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You may not know

Nancy Steiner

by name, but if you’ve seen a film in the last, oh, 30 years, you’ve probably seen her work. Steiner is a career costume designer with countless films on her resume—Lost In Translation, The Virgin Suicides, and Little Miss Sunshine to name a few—tasked with transforming A-list actresses and actors (like Nicole Kidman, Ben Affleck, Bill Murray, and Jennifer Anniston) into unforgettable characters. Her latest high-profile project is the hotly anticipated Showtime reboot of Twin Peaks, directed by David Lynch.

Miles east of the flash of Hollywood, Steiner calls a quiet, hilly section of Silver Lake home. The interior of her 1937 home is equally peaceful, flooded with natural light and decorated with a lifetime of vintage finds, artwork made by friends, and home accents picked up while traveling the world for work as well as pleasure.

It’s a natural crossover from her professional life, which requires sourcing savvy and digging far deeper than the latest collections to walk the runway. “Costume design is about creating a character,” she says. “It isn’t about beauty and fashion—it’s about individuals and storytelling.” And isn’t that just what home decor is? The big, visual unfolding of the story of who lives inside.

Steiner shares the space with her charismatic pup Chauncy, an 8-year-old poodle/terrier/shih tzu mutt. Because he’s a mix of hypoallergenic breeds, her custom-built orange couch and bay window floor cushion stay fur-free. Both are decorated with pillows found on travels to Morocco, India, and Vietnam, as well as geometric designs made by Nancy herself (as seen on the couch here).

“I’m a treasure hunter,” Steiner explains of her mostly vintage decor. “I am not a big spender; I don’t buy a lot of stuff. Once I have something, I keep it for a long time.”

The avocado green open storage unit Steiner uses to store CDs and vinyl records was custom built by a friend in collaboration with Steiner. The cluster of artwork above is a carryover from Steiner’s youth: “I lined all my bedroom walls with bulletin boards,” she says of her teenage bedroom, filling the boards with inspiration photos and magazine tears. “That was something I did when I was 15, and it’s still the way I love seeing things, all clustered together.”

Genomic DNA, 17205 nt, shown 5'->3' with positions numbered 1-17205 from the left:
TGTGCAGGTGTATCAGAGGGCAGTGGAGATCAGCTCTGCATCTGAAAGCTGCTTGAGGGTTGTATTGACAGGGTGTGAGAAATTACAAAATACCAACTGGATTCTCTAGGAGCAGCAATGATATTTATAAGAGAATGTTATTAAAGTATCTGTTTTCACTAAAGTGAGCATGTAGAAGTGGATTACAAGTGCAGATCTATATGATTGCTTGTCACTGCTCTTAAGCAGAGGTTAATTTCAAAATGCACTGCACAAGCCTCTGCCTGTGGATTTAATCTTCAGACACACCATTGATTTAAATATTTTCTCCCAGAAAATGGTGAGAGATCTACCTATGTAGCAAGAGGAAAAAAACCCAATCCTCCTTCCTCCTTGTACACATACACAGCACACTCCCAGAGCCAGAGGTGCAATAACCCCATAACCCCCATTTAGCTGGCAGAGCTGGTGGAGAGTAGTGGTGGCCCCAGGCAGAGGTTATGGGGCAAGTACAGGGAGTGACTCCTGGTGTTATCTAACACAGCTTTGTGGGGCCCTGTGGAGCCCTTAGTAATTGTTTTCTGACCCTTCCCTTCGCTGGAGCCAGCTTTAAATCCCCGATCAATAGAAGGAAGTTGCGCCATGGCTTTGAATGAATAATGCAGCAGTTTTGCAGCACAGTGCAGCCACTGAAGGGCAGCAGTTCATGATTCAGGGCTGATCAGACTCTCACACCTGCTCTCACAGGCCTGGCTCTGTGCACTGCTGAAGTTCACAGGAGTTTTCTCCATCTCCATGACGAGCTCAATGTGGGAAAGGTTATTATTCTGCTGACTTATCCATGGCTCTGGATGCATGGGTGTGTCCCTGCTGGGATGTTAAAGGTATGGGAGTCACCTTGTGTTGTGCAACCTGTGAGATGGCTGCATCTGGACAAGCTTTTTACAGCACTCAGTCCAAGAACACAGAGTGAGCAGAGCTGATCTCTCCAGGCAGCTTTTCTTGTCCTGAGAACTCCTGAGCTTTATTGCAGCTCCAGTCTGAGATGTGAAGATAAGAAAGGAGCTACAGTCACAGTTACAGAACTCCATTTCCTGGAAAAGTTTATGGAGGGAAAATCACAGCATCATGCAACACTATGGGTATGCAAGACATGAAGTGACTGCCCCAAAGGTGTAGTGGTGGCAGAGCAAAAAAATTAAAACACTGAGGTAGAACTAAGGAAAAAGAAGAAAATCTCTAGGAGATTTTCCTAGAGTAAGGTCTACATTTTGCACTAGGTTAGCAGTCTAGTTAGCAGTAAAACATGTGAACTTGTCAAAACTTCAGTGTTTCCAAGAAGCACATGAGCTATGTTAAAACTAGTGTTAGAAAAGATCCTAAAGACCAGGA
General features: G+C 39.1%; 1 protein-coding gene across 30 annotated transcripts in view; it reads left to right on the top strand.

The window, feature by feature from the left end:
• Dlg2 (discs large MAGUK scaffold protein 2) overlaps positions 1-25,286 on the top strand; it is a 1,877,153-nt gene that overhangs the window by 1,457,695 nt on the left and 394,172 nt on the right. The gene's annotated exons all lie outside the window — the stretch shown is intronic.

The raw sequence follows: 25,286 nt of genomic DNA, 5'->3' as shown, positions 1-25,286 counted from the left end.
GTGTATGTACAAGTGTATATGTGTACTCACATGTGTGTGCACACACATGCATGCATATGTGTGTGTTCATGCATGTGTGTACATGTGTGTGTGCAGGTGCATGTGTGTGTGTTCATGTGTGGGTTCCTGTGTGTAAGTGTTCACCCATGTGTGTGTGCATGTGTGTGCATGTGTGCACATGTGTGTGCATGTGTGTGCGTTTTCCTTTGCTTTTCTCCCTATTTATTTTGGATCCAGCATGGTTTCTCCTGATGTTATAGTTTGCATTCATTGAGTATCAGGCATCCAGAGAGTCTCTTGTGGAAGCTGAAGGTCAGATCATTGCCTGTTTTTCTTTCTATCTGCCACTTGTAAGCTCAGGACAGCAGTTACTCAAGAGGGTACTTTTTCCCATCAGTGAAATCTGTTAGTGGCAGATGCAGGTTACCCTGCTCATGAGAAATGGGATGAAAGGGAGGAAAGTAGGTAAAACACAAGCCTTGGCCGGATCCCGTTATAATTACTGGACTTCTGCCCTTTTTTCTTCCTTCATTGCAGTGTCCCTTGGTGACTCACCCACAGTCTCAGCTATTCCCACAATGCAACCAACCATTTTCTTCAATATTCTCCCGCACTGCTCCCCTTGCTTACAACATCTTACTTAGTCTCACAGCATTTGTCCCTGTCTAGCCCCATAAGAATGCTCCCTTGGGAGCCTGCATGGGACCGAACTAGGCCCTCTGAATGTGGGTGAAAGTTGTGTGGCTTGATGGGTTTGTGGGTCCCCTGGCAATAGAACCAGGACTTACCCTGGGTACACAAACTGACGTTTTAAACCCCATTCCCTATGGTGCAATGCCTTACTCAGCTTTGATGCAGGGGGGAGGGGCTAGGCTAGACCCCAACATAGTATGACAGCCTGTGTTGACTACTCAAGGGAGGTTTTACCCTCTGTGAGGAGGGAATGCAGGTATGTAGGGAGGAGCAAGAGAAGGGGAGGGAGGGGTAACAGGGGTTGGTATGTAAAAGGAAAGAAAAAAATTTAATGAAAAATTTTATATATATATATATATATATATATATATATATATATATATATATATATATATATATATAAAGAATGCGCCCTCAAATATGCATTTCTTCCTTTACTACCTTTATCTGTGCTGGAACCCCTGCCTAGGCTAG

“This certain type of mustard and this certain type of teal are my favorite colors,” Steiner says, “not that you see [either color] everywhere in my house.” The impactful hues show up sparingly, like in this bedroom chair, anchored by plenty of vibrant burnt orange, mossy green, and warm stained wood.

Colorful textiles, like this table runner from Peru, add warmth and personality to the space.

More color and playfulness is added with artwork that runs the gamut from oil portraits to quirky sculpture. “I have a lot of friends’ art in my house,” Steiner says. The ceiling-mounted piece in the dining room, which connects the front entrance and the kitchen, was made a joint effort between Steiner and her friend Eric Ernest Johnson.

Steiner found these Paul McCobb chairs on eBay a decade ago, and the table she’s owned twice as long.

Besides the exterior paint color and some landscape work, the kitchen is the only thing Steiner has really changed in her 18 years living in this home, and it was completed just a year ago. She worked with her friend Barbara Bestor on the remodel, which involved knocking down awkward walls that made the narrow space frustrating to work in. The striking yellow and white tile came from Mission Tile in Pasadena, which Steiner picked out to do as a runner before Bestor convinced her to do the whole wall. “This tile was a whole nightmare,” she laughs, “I won’t go into it.”

The tree visible from the sink window is a pineapple guava tree. “The leaves are sweet,” Steiner explains, “and when it blooms, it’s The Squirrel Show,” she jokes.

The kitchen remodel also added an easier way to get outside, which is another area Steiner has put some time into refreshing. “This was a wooden deck,” she says of the nook now anchored by a concrete, square fire pit and custom, red-orange banquette. She also inherited an above-ground hot tub from the previous owners, who had it installed in the hot tub hey days of the 1990s. That’s since been replaced by a long, wood table custom made by a friend of a friend in Big Sur, big enough to host plenty of Steiner’s creative pals.

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